The Jetties of Mysuru have been continuously following their traditional practice of Indian wrestling or Kusti which has been an integral part of Mysuru and Dasara festivities. Tiger Balaji is one such prominent figure, who has dedicated his life for wrestling. He was trained at ‘Bhoothappana Garadi’ and has been one of the greatest wrestlers of Mysuru. Being the son of M.R. Sudarshan, an Olympic champion in weight-lifting, athleticism and discipline is evident in his blood.
His journey to reach the heights of wrestling is admirable for the amount of sacrifice and energy he has put in. But his efforts and laurels haven’t received much recognition from the government. His career statistics speak for themselves as he has lost only three bouts or battles out of the 150-plus matches that he has played.
He says, “It is very sad to see that those people who lost to me in the akhada have received Kannada Rajyotsava State Award and I’m yet to receive one. I have been at my best in every fight and have managed to win almost all of them.”
The 58-year-old Pehlwan came into professional wrestling in 1980 and took the then Mysore Maharaja by surprise. Balaji was an aggressive wrestler and once on the field, he would make life difficult for his competitor. Impressed by his wrestling abilities, late Srikantadatta Narasimharaja Wadiyar conferred on him the title “Tiger Balaji.” He peaked in his career from 1980 to 1988 and earned laurels as he defeated several mainstream wrestlers (Pehlwans) like Mohammed, Iqbal, Vijendra, Mukund, Mysore Kitty, Harihar Mehboob, Prakash Bildar Bombay, etc. He has also been trained by Mysore Mooga Pehlwan. There is a fad in Mysuru that whoever has the name Balaji is added with a prefix of ‘Tiger’ to his name.
During Dasara, on Vijayadashami Day, a wrestling event called Vajra Mushti Kalaga is organised at the Palace premises. In this, knuckle-dusters with sharp edges (Vajra Mushti) are worn on fists and are used to hit the opponent’s forehead and the fight would conclude when the first blood is drawn.
Speaking to Star of Mysore, Tiger Balaji says, “Traditionally we as Jetties were supposed to take part only in Vajra Mushti and the Maharajas used to take care of us. But now that there is no Maharaja, we have entered the Akhadas to fight on the red mud.”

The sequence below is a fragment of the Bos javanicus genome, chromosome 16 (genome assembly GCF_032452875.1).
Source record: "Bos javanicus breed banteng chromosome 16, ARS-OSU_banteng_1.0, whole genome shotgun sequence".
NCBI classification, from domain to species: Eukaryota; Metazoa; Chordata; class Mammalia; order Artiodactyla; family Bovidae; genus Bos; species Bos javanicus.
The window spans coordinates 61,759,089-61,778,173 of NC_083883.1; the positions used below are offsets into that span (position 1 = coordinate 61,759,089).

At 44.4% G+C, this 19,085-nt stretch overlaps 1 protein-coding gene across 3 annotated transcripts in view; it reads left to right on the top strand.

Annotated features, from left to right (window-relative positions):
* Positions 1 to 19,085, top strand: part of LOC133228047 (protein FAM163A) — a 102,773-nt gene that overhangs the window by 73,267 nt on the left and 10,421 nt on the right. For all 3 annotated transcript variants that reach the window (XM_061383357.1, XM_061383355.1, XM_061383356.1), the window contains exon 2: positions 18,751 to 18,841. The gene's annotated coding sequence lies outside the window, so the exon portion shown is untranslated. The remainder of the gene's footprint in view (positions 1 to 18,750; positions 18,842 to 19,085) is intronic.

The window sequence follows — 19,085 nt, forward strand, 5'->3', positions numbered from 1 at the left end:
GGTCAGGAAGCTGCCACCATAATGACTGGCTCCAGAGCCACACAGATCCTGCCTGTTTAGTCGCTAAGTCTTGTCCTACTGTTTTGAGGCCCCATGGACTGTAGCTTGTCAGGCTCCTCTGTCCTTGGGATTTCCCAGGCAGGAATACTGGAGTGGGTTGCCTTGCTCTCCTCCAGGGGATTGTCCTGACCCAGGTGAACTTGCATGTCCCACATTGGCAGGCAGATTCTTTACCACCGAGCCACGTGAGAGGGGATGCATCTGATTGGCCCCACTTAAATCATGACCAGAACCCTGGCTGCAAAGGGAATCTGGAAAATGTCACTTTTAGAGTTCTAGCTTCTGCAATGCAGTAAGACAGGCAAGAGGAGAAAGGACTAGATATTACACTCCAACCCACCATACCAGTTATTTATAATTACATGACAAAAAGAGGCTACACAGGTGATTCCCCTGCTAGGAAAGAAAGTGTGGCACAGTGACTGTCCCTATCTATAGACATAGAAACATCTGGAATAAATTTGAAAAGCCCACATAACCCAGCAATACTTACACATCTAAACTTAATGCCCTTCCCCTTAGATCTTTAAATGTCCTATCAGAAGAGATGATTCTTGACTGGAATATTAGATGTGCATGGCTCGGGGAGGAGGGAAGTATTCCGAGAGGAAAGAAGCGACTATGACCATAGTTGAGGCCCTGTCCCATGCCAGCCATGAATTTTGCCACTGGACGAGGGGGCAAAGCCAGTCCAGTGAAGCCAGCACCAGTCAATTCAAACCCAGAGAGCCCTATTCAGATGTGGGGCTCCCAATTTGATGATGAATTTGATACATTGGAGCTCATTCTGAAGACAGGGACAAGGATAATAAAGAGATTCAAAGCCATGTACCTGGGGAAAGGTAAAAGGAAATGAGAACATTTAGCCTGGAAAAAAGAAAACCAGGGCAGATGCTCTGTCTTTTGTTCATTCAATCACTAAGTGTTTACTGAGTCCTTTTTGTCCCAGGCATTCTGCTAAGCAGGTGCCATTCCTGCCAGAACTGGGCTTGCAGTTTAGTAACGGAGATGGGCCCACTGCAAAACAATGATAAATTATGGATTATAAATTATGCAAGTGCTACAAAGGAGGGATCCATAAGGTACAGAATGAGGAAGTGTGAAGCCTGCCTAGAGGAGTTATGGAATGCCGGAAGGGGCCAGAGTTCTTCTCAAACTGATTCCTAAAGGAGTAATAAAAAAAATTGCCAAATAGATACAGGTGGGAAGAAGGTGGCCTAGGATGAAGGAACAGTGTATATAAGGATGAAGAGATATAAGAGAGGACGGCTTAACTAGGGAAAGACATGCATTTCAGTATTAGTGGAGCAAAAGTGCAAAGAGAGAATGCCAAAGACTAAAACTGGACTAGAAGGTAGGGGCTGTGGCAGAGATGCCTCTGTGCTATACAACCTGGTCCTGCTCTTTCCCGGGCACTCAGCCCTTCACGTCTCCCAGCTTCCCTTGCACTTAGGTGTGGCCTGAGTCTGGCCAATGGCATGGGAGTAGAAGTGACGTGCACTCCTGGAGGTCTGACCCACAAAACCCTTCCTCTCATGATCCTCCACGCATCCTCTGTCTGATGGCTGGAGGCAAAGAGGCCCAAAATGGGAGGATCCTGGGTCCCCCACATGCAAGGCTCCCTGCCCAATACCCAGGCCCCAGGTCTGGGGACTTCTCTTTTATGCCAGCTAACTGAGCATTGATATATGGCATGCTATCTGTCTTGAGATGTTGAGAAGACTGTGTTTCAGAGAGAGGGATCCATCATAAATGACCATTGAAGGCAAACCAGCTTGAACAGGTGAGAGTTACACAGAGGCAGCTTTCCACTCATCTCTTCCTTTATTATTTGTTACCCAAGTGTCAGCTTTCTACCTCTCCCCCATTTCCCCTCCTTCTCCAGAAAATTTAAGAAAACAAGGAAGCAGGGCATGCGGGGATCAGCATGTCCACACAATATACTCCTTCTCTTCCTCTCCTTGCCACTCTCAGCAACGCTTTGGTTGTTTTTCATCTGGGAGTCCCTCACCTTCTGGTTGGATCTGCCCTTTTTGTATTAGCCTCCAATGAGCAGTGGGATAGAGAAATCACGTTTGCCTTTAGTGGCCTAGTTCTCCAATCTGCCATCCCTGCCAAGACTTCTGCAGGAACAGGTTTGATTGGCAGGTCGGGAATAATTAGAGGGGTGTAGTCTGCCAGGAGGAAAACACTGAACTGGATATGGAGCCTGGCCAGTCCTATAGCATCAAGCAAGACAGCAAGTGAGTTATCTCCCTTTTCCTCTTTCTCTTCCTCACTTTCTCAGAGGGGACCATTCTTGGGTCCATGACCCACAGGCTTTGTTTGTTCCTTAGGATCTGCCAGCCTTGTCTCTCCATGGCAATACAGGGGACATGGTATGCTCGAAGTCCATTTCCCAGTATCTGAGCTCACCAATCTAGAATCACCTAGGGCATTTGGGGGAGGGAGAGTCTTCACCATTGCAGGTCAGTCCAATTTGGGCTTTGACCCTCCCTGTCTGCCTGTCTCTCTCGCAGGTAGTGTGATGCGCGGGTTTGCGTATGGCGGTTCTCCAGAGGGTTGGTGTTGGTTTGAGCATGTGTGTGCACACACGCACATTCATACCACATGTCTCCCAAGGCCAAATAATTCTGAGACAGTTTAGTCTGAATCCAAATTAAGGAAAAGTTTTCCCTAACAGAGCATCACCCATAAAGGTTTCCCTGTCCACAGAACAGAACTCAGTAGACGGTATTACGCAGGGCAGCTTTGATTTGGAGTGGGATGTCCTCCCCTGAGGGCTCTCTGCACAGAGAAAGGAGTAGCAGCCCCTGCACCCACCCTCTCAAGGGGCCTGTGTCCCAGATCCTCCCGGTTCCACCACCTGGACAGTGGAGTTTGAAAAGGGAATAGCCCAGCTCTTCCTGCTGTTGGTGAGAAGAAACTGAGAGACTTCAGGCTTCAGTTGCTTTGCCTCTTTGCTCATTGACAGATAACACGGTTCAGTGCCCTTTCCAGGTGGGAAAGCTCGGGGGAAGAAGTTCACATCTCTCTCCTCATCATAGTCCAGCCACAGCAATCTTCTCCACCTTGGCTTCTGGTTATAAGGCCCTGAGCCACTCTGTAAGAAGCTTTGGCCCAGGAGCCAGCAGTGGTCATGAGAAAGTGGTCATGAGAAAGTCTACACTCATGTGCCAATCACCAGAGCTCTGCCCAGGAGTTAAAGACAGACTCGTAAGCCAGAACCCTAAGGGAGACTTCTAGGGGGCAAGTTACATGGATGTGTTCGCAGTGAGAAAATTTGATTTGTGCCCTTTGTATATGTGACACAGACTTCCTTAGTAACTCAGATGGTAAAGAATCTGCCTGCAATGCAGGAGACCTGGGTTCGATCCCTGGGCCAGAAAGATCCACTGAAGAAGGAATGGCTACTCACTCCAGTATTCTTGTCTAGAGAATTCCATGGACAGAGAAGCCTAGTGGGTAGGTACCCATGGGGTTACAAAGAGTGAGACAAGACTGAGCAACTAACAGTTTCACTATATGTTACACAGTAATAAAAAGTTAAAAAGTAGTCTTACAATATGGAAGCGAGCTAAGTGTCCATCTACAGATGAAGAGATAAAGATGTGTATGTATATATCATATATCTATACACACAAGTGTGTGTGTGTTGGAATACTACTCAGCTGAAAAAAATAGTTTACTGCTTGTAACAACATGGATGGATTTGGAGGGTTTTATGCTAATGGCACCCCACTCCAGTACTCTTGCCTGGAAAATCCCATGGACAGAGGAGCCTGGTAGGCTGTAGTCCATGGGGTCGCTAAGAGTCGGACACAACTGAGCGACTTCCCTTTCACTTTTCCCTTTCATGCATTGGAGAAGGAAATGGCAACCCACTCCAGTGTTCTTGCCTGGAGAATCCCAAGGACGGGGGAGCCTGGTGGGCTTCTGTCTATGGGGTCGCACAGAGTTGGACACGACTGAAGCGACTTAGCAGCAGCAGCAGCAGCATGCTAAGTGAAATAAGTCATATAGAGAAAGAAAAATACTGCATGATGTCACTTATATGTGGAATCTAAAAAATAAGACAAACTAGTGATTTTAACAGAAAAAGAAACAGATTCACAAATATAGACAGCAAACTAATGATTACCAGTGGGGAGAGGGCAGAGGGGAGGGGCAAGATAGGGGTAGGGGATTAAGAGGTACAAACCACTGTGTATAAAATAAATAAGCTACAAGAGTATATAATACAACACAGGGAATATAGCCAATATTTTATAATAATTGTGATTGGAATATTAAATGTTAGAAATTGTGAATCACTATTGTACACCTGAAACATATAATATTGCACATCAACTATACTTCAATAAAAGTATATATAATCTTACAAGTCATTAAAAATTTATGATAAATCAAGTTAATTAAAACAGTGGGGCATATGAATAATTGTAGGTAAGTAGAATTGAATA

With age advancing, several thorns were thrown on Tiger Balaji’s way. He stopped competitive Kusti in 2002 as none of them were ready to fight with him and he was against match-fixing that had become common during that time. He urged the wrestlers to fight honestly and do justice to the audience and the game. With the modern Garadis spoilt by politics and with every amateur wrestler with a couple of wins getting the title of Ustads and becoming teachers, Tiger Balaji feels that the real spirit of Kusti is lost.
He adds that day-by-day there is a reduction in the number of Pehlwans in Mysuru as during tournaments many Associations rope in wrestlers from other States and thus there is no scope for the city’s very own wrestlers. Since 2012, he has been officiating as a Referee during the wrestling competition at the Mysore Palace during Dasara and other tournaments. His sons Balram Jetti and Vishnuram Jetti, who are also Pehlwans, haven’t received a satisfactory job in spite of sending in several applications. With no funds from the government, Tiger Balaji currently meets his family’s expenses by driving an autorickshaw and selling milk.
On being asked about the cultural influence and the dominance of gyms and fitness centres in city, he says, “The modern generation has got the entire concept of body-building and fitness absolutely wrong. The gym centre gives dumb-bells in the hands of members right from day one and they just repeat it on and on. The importance of nutrition is completely ignored over there. Even my son once came to me and said that he will stop eating rice as it leads to obesity. I was shocked as during my days I ate everything and even rice and still sported a 6-pack and a great physique.”
His training programme in those days started at about 3.30 am. He would break 5 to 6 eggs and drink them directly and apply oil all over his body. He would do around 6,000 push-ups and about 2,000 to 3,000 push-ups without break. Others would turn up at about 5.30 am, and by then, Tiger Balaji would have completed 75% of his training.
He said, “I would be busy doing sit-ups and counting them to reach around 6,000. Suddenly my friend would challenge me to do 2,000 more by bribing me with a chicken and I used to continue and win that chicken.”
His diet included fruits, vegetables, mutton, badam and dry fruits, Rabdi (a mixture wherein one kg of butter is boiled into ghee and mixed with one litre of hot milk) along with regular food. His daily expenses during the 1980s was about Rs.550 per day. His constant support has been former MUDA Chairman P. Govindaraju, who has been taking care of him since 30 years.
Tiger Balaji was an aggressive wrestler and gave everything in store for the welfare of the game in a true sportsmanship spirit.
He also performs Amba Thai Puja, and according to him, only if one worships this Goddess, one will be called a Pehlwan. His message to the youngsters is that he was open to train and groom them, if they are dedicated. Then he will dedicate his time and train them irrespective of their background.
He intends to open a Garadi Mane at his residence in Sunnadakeri, K.R. Mohalla, in the near future. Patronised by erstwhile Mysore rulers, wrestling needs to find its roots back to carry on the game in the right direction with support from the authorities to find exposure beyond Dasara.